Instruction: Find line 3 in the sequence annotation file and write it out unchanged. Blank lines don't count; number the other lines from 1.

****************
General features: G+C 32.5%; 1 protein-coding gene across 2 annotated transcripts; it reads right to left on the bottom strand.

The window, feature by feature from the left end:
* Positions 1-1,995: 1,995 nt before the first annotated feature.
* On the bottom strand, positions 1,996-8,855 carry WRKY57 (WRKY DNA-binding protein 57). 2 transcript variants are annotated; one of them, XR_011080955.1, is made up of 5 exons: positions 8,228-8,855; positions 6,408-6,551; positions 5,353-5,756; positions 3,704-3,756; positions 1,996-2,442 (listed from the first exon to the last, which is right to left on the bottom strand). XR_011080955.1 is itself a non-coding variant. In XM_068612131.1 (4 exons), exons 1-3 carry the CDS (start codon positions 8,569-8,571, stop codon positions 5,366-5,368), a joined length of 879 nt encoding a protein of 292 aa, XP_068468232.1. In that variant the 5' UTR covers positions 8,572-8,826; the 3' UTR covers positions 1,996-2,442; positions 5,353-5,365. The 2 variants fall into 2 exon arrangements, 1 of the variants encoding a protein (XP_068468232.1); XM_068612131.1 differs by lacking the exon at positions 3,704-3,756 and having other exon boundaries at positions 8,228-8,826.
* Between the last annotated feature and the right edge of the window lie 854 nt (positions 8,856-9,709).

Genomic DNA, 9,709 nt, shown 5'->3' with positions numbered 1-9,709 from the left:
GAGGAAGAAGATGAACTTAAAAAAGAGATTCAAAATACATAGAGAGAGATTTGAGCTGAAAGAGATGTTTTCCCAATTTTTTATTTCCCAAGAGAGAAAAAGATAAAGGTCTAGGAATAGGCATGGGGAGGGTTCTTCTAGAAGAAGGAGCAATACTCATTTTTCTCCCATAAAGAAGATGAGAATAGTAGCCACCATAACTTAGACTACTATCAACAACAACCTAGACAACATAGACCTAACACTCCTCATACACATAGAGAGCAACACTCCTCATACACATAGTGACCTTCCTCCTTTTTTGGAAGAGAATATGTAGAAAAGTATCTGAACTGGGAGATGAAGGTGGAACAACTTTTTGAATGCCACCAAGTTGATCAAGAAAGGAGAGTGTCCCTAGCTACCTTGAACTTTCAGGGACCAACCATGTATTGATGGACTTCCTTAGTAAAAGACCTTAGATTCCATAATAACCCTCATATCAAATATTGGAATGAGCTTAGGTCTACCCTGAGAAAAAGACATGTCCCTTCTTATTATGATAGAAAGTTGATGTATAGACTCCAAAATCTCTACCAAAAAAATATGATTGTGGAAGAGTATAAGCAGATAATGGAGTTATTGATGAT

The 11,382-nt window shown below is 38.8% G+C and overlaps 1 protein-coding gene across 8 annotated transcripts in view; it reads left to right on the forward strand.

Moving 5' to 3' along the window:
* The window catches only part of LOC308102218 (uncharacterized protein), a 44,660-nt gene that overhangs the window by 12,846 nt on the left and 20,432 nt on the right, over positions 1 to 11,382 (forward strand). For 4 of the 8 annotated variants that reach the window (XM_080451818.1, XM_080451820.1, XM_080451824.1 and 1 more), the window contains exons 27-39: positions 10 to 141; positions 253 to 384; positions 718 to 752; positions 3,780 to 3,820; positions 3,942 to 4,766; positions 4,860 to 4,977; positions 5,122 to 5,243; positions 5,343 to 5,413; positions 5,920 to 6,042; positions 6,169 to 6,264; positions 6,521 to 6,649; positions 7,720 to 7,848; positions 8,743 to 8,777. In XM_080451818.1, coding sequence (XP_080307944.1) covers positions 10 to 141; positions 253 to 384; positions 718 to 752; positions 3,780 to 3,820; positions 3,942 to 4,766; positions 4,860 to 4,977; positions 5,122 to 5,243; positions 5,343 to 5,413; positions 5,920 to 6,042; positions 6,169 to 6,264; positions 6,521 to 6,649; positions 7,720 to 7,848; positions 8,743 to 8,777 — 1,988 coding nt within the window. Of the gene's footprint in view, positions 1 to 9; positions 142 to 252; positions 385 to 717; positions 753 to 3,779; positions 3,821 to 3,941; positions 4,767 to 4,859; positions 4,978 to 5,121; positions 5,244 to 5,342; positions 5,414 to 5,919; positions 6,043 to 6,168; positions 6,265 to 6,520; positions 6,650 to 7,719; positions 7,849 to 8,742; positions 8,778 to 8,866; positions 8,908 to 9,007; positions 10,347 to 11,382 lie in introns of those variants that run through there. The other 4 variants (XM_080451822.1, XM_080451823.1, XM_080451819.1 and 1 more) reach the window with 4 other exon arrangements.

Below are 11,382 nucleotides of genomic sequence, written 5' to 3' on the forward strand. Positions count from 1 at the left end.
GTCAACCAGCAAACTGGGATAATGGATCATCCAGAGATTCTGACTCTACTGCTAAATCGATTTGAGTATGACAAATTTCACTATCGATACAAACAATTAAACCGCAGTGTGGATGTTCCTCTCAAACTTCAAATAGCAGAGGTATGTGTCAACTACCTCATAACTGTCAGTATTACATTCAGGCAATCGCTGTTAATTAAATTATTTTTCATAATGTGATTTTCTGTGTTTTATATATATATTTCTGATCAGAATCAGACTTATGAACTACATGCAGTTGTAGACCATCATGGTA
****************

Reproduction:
* Positions 1-1,995: 1,995 nt before the first annotated feature.